Federal Reserve Board Chairman Jerome Powell delivers remarks at a news
conference following a Federal Open Market Committee meeting in
Washington on May 3, 2023. (Anna Moneymaker/Getty Images)
The Federal Reserve raised interest rates by 25 basis points on May 3, lifting the benchmark federal funds rate to a range of 5 percent to 5.25 percent, the highest level since September 2007.
The vote to raise rates by a quarter-point was unanimous, according to a statement from the Federal Open Market Committee (FOMC).
Markets had mostly priced in a rate increase, so investors were more focused on forward guidance than the May policy decision.
The post-meeting statement opened the door to a rate pause, with the removal of the line, “The Committee anticipates that some additional policy firming may be appropriate.”
“In determining the extent to which additional policy firming may be appropriate to return inflation to 2 percent over time, the Committee will take into account the cumulative tightening of monetary policy, the lags with which monetary policy affects economic activity and inflation, and economic and financial developments,” the Fed stated.
Futures markets are now showing that traders are pricing in a pause at the June FOMC meeting and then a cut in September.
On the banking front, the Fed reiterated that the “banking system is sound and resilient,” adding that tighter credit conditions will likely “weigh on economic activity, hiring, and inflation.”
“The extent of these effects remains uncertain,” the post-FOMC meeting statement reads.
“Economic activity expanded at a modest pace in the first quarter,” the FOMC stated. “Job gains have been robust in recent months, and the unemployment rate has remained low. Inflation remains elevated.”
Stocks traded slightly higher following the Fed announcement, with the leading benchmark indexes rising by about 0.2 percent. However, during Chair Jerome Powell’s post-FOMC press conference, stocks turned negative on concerns about elevated interest rates.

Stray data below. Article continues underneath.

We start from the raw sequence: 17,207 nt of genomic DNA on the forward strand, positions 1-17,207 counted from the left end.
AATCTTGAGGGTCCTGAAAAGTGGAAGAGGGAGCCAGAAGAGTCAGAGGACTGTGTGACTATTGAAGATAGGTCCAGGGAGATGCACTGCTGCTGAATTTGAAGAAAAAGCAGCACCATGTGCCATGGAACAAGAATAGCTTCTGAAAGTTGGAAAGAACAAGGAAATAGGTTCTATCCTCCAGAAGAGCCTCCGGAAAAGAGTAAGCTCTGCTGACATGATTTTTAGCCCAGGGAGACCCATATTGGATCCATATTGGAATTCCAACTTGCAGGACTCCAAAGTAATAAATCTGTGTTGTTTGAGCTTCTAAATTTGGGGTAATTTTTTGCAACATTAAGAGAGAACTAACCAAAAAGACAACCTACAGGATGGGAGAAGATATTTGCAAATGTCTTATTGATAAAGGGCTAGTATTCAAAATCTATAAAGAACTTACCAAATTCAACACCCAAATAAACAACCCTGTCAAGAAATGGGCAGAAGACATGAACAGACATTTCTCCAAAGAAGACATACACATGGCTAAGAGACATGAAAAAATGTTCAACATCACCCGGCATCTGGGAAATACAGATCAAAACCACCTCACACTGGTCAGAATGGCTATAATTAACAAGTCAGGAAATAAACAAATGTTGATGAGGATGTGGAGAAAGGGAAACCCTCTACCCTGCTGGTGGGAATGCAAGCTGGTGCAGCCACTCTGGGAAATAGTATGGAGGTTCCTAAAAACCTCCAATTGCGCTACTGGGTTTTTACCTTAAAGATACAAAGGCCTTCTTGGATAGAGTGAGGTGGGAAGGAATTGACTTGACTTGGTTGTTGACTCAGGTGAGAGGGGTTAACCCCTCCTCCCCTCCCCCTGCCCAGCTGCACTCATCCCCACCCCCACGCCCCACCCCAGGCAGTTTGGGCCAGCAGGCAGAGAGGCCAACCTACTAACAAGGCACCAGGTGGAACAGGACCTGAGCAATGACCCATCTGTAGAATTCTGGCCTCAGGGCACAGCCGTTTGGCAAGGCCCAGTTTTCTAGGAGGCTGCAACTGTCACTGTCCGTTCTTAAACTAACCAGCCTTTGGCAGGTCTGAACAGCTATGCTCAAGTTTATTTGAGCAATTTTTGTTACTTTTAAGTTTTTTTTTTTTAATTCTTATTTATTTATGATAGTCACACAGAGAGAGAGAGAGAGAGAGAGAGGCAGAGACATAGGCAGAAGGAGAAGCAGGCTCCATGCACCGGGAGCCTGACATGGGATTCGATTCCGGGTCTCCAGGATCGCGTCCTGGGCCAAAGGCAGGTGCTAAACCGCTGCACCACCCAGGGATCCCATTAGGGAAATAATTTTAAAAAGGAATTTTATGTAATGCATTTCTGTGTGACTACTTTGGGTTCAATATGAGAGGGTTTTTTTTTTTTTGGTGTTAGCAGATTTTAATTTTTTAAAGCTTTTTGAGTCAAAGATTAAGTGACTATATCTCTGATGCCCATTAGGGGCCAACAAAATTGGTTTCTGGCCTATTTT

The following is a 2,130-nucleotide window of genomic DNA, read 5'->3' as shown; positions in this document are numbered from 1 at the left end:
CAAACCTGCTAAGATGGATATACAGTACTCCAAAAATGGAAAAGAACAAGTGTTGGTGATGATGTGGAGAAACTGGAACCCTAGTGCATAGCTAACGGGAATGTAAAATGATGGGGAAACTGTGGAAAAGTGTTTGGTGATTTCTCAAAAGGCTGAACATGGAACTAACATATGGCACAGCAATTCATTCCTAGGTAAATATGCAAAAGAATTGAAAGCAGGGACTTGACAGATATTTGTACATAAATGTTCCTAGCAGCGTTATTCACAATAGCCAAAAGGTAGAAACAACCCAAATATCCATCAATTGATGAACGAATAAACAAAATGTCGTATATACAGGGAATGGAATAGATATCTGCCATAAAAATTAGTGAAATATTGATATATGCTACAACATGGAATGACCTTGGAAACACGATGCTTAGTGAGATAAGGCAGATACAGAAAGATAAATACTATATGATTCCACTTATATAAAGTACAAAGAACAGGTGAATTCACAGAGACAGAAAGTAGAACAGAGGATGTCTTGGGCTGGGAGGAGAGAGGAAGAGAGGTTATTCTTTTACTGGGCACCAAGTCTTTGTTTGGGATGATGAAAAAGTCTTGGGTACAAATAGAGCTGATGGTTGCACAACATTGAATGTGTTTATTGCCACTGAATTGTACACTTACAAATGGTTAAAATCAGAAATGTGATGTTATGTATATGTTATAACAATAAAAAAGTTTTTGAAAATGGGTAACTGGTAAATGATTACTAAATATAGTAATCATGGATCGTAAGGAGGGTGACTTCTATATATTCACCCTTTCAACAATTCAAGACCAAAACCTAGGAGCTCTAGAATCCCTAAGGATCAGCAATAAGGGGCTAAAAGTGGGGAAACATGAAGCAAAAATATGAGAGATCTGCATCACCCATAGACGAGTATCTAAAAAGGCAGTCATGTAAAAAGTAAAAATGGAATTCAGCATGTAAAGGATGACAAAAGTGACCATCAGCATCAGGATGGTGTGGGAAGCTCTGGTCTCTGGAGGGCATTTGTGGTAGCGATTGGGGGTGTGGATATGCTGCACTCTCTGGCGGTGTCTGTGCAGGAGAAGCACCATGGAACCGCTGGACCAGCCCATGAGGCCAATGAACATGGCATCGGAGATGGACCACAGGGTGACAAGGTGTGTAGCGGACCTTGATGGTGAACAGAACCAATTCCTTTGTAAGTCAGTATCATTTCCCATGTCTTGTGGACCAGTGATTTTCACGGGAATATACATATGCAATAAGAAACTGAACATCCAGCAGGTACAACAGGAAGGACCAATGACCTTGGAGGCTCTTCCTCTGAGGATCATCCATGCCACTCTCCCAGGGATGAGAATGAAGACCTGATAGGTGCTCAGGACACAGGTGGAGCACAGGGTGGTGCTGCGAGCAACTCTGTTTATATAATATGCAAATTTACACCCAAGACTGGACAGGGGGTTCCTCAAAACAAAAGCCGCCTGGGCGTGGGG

“Here we are, deep into this rate hike cycle where they now are backed into a corner, weighing the risk of high inflation versus a banking calamity that we have been going through,” Ken Mahoney, the CEO of Mahoney Asset Management, said in a note. “We knew they would raise rates until they broke something, and they certainly have broken the regional banking sector.”
Inflation Battle, Banking Turmoil
Despite investors penciling in a rate cut, Powell told reporters during the post-meeting news conference that such a move “would be inappropriate” because inflation is taking longer to subside.
“Inflation has moderated somewhat since the middle of last year. Nonetheless, inflation pressures continue to run high, and the process of getting inflation back down to 2 percent has a long way to go,” Powell said. “Despite elevated inflation, longer-term inflation expectations appear to remain well anchored as reflected in a broad range of surveys of households, businesses, and forecasters, as well as measures from financial markets.”
But the Fed will need a few more months of data to accomplish and maintain “a sufficiently restrictive stance” in its inflation battle.
“It will take some time, and in that world, if that forecast is broadly right, it would not be appropriate to cut rates, and we won’t cut rates.
“In principle, we won’t have to raise rates quite as high,” he added.
The worst of the banking turmoil appears to be over, Powell noted.
The financial institutions that were at the heart of the banking stress in March—Silicon Valley Bank, Signature, and First Republic—”have now all been resolved,” and depositors have been protected. So, with this resolution and the sale of First Republic Bank, Powell said he believes that this period of severe stress has diminished.
However, he noted that the macroeconomic effects emanating from the banking crisis will be monitored carefully moving forward.
On the issue of a recession, Powell disagreed with Fed economists that the United States will face a mild recession later this year.
Powell acknowledged that he feels “this time is really different,” noting that there is “so much excess demand.”
“It’s interesting, as you know, we’ve raised rates by 5 percentage points in 14 months, and the unemployment rate is 3.5 percent, pretty much where it was—even lower than where it was—when we started,” he said.